The Epilepsy Center

Yesterday Aaron had an appointment at the Epilepsy Center for his regular check-up.  Thankfully, his nocturnal seizures have lessened over the past few months – or we’re not hearing them as we sleep during the night.  We have a baby monitor on our nightstand but I’m convinced that we don’t always wake up during his seizures.  The Epilepsy Center here in Wichita has been a tremendous blessing to our family, not only to Aaron.  Keith Trevolt, the Nurse Practitioner there, has taken such good care of Aaron over the years – even making a house call one Thanksgiving.  I wrote about that in an earlier blog when telling Aaron’s story.  Keith is a dedicated follower of Christ and everything he does is based on his relationship to Him.  We share about the Lord at every visit and it’s such a blessing. 

Keith is very patient with Aaron and listens to Aaron as he talks about anything and everything.  Aaron tries to cover as many subjects as possible while he has a captive audience.  Keith and I often have to talk over Aaron.  Aaron sits on the exam table and rubs his hands together in excitement as he tells Keith about his latest movie, or game, or Paradigm experience, or a delicious overeating experience.  Like yesterday when Aaron told Keith, “I was with Paradigm at the east mall and I went to Dairy Queen.  I bought that new Chocolate Blast [or whatever it’s called] and after I ate it I had problems.”  When Aaron said he had problems after eating something he means…………intestinal issues……………medically speaking – diarrhea……………..      “Mom, my stomach is making funny noises.  Do you think I’m sick?”  No, Aaron, you ate that triple super duper chocolate mess so now you’re paying for it.  And so Aaron shared that with Keith, unembarrassed and factual, rubbing his hands together happily at this new story that he’s sure Keith really wants to hear. 

Keith acts as if he has all the time in the world.  Sometimes it’s so much fun visiting that I tend to forget the reason that we’re there.  Then we get back to talking around and over Aaron about his seizures and the best course of action to take from this point.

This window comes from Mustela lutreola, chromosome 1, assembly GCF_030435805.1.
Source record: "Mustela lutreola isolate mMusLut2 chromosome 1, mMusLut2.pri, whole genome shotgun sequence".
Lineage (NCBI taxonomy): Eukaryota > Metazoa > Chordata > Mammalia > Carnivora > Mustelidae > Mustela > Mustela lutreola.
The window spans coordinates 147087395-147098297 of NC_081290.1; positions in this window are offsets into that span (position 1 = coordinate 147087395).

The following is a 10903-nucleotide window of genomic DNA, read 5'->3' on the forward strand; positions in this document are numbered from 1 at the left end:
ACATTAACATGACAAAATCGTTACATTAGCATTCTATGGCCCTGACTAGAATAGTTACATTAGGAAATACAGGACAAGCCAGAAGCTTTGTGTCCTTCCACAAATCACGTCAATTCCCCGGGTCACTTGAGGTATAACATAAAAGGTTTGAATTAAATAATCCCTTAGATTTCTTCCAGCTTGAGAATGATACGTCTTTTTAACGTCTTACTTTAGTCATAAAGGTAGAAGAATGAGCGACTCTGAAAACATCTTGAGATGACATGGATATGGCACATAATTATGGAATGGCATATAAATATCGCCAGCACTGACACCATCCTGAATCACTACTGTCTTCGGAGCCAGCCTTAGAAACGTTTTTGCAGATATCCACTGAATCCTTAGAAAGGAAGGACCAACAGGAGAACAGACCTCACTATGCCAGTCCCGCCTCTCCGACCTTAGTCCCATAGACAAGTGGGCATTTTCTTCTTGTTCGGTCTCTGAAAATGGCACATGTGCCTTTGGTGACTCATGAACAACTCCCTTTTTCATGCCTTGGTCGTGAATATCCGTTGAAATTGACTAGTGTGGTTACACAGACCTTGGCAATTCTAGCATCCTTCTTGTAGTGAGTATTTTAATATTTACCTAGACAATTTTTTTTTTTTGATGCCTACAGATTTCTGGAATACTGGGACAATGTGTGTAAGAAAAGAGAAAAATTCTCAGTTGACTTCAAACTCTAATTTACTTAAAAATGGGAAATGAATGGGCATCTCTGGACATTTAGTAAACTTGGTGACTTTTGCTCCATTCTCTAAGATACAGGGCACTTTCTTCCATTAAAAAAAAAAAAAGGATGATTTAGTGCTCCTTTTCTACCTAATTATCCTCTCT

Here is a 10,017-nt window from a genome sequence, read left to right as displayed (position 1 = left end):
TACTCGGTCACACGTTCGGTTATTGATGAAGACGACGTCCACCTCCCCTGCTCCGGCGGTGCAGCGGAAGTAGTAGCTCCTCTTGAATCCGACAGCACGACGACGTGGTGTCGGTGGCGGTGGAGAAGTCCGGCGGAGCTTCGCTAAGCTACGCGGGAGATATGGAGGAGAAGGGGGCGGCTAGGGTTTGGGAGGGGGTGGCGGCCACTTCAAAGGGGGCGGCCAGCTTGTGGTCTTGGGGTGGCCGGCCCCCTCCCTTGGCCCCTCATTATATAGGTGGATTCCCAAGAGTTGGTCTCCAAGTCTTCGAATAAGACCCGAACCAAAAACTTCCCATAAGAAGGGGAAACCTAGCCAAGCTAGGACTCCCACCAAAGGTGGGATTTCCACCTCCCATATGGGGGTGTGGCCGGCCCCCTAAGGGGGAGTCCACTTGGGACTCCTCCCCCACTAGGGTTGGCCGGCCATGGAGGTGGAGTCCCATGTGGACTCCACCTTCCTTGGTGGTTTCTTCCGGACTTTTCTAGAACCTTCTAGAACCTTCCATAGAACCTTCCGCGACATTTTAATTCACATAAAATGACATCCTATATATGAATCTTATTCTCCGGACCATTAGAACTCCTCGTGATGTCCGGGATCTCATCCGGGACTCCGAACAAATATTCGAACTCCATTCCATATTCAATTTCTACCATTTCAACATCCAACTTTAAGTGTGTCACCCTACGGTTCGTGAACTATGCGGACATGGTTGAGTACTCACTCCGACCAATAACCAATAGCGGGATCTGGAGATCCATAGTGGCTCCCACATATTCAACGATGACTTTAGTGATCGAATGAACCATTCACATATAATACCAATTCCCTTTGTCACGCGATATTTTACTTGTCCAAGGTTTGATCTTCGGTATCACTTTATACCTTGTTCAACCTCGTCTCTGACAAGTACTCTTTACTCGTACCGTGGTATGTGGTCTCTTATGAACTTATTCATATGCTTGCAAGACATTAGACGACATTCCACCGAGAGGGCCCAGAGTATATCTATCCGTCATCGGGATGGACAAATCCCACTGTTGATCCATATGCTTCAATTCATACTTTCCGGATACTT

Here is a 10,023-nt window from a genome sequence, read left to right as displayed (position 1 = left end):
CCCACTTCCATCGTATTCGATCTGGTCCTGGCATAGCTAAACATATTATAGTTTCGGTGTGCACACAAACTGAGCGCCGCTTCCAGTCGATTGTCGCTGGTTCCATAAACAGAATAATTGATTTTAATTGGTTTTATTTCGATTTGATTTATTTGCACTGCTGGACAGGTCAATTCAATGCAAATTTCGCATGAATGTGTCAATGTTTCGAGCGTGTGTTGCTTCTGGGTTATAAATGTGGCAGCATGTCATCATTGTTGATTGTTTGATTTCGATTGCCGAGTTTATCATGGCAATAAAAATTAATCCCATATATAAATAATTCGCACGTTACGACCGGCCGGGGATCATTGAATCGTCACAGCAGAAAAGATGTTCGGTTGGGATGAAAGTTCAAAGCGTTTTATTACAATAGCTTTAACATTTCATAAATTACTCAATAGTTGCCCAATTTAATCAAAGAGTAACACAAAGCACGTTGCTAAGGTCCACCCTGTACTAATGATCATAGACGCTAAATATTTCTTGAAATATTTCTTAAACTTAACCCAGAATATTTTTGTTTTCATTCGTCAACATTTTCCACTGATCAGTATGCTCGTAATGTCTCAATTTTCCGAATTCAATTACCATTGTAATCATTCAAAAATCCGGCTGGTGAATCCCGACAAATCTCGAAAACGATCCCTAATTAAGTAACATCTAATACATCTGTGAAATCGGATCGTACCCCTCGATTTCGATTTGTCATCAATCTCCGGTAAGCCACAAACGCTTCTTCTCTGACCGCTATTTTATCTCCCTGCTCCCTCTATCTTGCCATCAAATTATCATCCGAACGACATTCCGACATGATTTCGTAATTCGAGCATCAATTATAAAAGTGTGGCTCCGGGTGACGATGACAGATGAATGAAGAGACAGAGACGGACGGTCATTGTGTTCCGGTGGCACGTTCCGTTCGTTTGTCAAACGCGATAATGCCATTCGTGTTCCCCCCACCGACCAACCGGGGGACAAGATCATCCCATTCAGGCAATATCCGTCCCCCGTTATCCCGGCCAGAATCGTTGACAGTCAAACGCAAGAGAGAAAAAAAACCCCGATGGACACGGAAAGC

The Epilepsy Center is without an Epileptologist right now and has been for some time.  We pray that one is hired soon and that this awesome facility that has helped so many Epilepsy patients and families can stay open.  What a huge loss it would be to so many if they were forced to close their doors, or change their dynamic in some way from focusing on Epilepsy in its many facets.  The Epilepsy Center is a big reason that living so far from our families is tolerable.  It would be very hard to leave the excellent care they have provided not only to Aaron, but to Gary and I as well.  They have walked with us through the stages when Aaron had many seizures day and night; his hospital stay for 5 days for his video EEG; his VNS surgery; all the adjustments after that surgery and finally having to turn the VNS off; medicine changes and tweaking;………………I could go on and on.  And I’ll never forget the time that Keith counseled Gary and I in his office, without Aaron there, about the best path to take for Aaron.  He opened his heart and personal experiences with us, and saw my tears and heard our hearts, and was there for us. 

Epilepsy, as with any chronic illness or condition, is more than a matter of pills and doctor visits.  It’s a matter of walking this life-long walk with caring professionals at your side who care and who take the time and who have a heart……………and who pray to the One Who is truly the ultimate Great Physician.

Author: Patty hesaidwhatks

I'm Patty and I write about our adult son who has Epilepsy and Autism, who still lives with my husband and me, and who is a package full of many surprises and joys and challenges and TALK! Lots of talking, which creates laughter and some other reactions as well. I also write about how God shows Himself to me in everyday life.

One thought on “The Epilepsy Center”

  1. I will pray with you that they will be able to hire an Epileptologist. Thank you so much for posting this. I could see and feel your heart, and of course your love for Aaron, and that his needs are met. I can so relate (and I know you know what I mean) to finding good doctors, changing medications, and tweaking them. Maybe Aaron and I are kindred spirits after all.


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